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  • Writer's pictureFloyd Thompkins

This Joy that I Have the World didn’t Give it to Me.The World Can’t Take It Away.

"Joy grounded in circumstances needs the light of acceptance and the oxygen of kindness. Such joy is vulnerable to the fickle elements of changing relationships with people and the changing financial and social climate around our lives. That joy is always waxing and waning with such frequency that itself can cause a weariness of inconsistent emotional tension. That is not an adequate joy for the struggle.


Rather the goal is to have “this joy”, a joy only can be defined by itself, independent of other factors, and a gift from a sense of gratitude and contentment. “This joy” is brimming with the resiliency of hope and the vibrancy of a passion for a mission whose success is defined by the integrity of the struggle. “This joy” is a supernatural phenomenon that is a gift from an ineffable and undefinable reality that makes us laugh when we want to cry. It makes us smile when we want to glare. “This joy”, makes us better human beings. It makes us stronger, and it makes us the thermostats for our atmosphere instead of simply thermometers of our circumstances."


“This joy “is what we seek. It is an absolute must of the foundation of those who will have to face the irrationality of evil and unrepentant arrogance of privilege to tell others how to live, where to live, who should be leaders, who to love, and what to believe about God. They define their success in controlling others and causing people who are not like them to cower to their will. Therefore, they are practiced at the art of discouragement and gaslighting others to inflate their importance and power.


In struggling with such well-practiced and intentional attacks of the spirit there will be an inevitable the waning and waxing of happiness. Discouragement is a part of the strategy deployed to distract you from your mission. Joyful people are energetic and creative. They forgive easily and find ways to focus on multiple tasks with a singular purpose. Everything is seen as a challenge not a chore.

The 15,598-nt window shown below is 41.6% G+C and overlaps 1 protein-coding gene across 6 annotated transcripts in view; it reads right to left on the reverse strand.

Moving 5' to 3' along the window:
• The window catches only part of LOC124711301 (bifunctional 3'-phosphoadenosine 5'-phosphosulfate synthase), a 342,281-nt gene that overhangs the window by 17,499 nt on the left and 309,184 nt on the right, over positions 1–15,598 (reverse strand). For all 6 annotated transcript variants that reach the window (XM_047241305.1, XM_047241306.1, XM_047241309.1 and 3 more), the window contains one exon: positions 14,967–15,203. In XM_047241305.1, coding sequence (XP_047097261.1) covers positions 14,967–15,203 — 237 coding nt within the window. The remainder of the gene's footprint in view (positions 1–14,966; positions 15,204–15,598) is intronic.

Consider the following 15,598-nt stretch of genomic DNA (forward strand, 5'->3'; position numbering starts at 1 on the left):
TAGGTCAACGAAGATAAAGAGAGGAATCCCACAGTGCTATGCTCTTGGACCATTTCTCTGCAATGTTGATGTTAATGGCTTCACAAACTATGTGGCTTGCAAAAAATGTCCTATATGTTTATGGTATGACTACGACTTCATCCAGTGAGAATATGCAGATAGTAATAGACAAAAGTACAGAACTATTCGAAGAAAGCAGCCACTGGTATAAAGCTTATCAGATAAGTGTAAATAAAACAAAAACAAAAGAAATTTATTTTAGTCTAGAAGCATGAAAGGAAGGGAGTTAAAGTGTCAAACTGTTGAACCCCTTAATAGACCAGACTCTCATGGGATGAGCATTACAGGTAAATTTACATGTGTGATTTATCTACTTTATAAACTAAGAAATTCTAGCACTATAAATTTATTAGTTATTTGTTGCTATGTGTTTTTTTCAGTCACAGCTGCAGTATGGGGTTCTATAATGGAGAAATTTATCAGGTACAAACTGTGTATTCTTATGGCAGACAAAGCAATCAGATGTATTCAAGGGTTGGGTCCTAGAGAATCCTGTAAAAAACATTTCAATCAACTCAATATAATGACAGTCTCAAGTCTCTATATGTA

Conversely, when on becomes discouraged, overwhelmed, or simply unenthusiastic about the task that must be performed one can and will become ineffective and, at the very least, unimaginative. The things which suck one’s joy are physical, relational, or professional.


The work of changing the world is a physically demanding task but it is not physical. Rather it is stressful. Stress intensifies every aspect one one’s movement. When funding is a challenge, scheduling is an overwhelming puzzle, relationships are a maze of competing obligations and equally important people. One is always on a highwire of being misjudged, failing to meet the obligations and fearful of losing the original focus of one’s activities. Indeed, everyone’s life is that way. But, in this case the stress is that your failure is not singular. Rather it affects others disproportionately


The very thing that that motivates bold actions, the knowledge that our life and choices can and do change the world, can become the source of one’s greatest stress – failure on behalf of others. Cynicism and suspicion are replacing the optimism and trust that inhabit the camaraderie and adventure of the work of social justice.


The effect of such stress and pressure has led to many people just giving up and walking away from attempting to change things. The joy of the struggle is drained out of the tasks. In short, we fall into the malaise which William Wordsworth admonition “The World is too much with us”

The fascination and preoccupation the world as one is trying to save the world is a joy sucking phenomenon. That is the joy, only achievements and accomplishments, is not the “This joy” that is needed for the world. Because “That joy” born of the mob, the moment, and moods of humanity. But “this joy” is born of the ancient of days, the residue of the sound of creation from the voice of God and the continuing presence of the mystery that cannot be resolved in all few days of a life but rather will find its fruition in the realm of eternity.


Read Wordsworth figurative poem and think about its imagery.


The World Is Too Much With Us

The world is too much with us; late and soon,

Getting and spending, we lay waste our powers; —

Little we see in Nature that is ours.

We have given our hearts away, a sordid boon!

This Sea that bears her bosom to the moon.

The winds that will be howling at all hours,

And are up-gathered now like sleeping flowers.

For this, for everything, we are out of tune.

It moves us not. Great God! I’d rather be

A Pagan suckled in a creed outworn.

So might I, standing on this pleasant lea,

Have glimpses that would make me less forlorn.

Have sight of Proteus rising from the sea.

Or hear old Triton blow his wreathed horn.


To really see is to develop a vision of powerful beauty and grace that is constantly surrounding us. Decide that the drain of the task before you will never empty out your reservoir of hope and resilience. Commit to this joy and lay hold on it with determination. Focus on the lessening anxiety – the assassin of joy. Intentionally noticing and celebrating beauty is a discipline. It is the purpose of this book aid in the development and practice of that discipline.


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